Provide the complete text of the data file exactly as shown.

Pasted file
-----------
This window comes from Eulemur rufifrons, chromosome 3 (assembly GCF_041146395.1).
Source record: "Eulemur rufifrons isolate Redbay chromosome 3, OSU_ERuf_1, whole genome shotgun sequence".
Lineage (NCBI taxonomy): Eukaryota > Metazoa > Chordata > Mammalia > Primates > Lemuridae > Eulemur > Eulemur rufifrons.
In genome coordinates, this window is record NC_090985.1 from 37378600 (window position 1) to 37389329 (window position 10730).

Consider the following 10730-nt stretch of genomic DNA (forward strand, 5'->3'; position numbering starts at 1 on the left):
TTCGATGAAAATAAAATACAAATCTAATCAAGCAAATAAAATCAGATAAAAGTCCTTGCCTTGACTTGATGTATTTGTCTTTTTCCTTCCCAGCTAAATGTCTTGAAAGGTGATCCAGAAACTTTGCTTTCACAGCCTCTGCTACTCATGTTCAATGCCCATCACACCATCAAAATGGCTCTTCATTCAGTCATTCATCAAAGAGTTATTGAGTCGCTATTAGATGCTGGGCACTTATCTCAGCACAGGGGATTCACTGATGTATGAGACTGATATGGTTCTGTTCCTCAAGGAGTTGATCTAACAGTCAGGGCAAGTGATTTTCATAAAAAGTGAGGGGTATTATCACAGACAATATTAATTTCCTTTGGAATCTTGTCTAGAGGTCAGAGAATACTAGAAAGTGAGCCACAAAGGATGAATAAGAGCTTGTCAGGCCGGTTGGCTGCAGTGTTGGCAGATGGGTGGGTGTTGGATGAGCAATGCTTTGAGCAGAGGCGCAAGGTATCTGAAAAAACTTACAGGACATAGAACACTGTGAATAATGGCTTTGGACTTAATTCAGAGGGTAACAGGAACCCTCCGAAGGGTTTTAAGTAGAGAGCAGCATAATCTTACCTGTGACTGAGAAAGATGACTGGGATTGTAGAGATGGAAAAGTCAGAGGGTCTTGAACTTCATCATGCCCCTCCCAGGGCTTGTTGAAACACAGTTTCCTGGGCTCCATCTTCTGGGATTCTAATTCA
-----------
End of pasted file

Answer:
This window comes from Eulemur rufifrons, chromosome 3 (assembly GCF_041146395.1).
Source record: "Eulemur rufifrons isolate Redbay chromosome 3, OSU_ERuf_1, whole genome shotgun sequence".
Lineage (NCBI taxonomy): Eukaryota > Metazoa > Chordata > Mammalia > Primates > Lemuridae > Eulemur > Eulemur rufifrons.
In genome coordinates, this window is record NC_090985.1 from 37378600 (window position 1) to 37389329 (window position 10730).

Consider the following 10730-nt stretch of genomic DNA (forward strand, 5'->3'; position numbering starts at 1 on the left):
TTCGATGAAAATAAAATACAAATCTAATCAAGCAAATAAAATCAGATAAAAGTCCTTGCCTTGACTTGATGTATTTGTCTTTTTCCTTCCCAGCTAAATGTCTTGAAAGGTGATCCAGAAACTTTGCTTTCACAGCCTCTGCTACTCATGTTCAATGCCCATCACACCATCAAAATGGCTCTTCATTCAGTCATTCATCAAAGAGTTATTGAGTCGCTATTAGATGCTGGGCACTTATCTCAGCACAGGGGATTCACTGATGTATGAGACTGATATGGTTCTGTTCCTCAAGGAGTTGATCTAACAGTCAGGGCAAGTGATTTTCATAAAAAGTGAGGGGTATTATCACAGACAATATTAATTTCCTTTGGAATCTTGTCTAGAGGTCAGAGAATACTAGAAAGTGAGCCACAAAGGATGAATAAGAGCTTGTCAGGCCGGTTGGCTGCAGTGTTGGCAGATGGGTGGGTGTTGGATGAGCAATGCTTTGAGCAGAGGCGCAAGGTATCTGAAAAAACTTACAGGACATAGAACACTGTGAATAATGGCTTTGGACTTAATTCAGAGGGTAACAGGAACCCTCCGAAGGGTTTTAAGTAGAGAGCAGCATAATCTTACCTGTGACTGAGAAAGATGACTGGGATTGTAGAGATGGAAAAGTCAGAGGGTCTTGAACTTCATCATGCCCCTCCCAGGGCTTGTTGAAACACAGTTTCCTGGGCTCCATCTTCTGGGATTCTAATTCA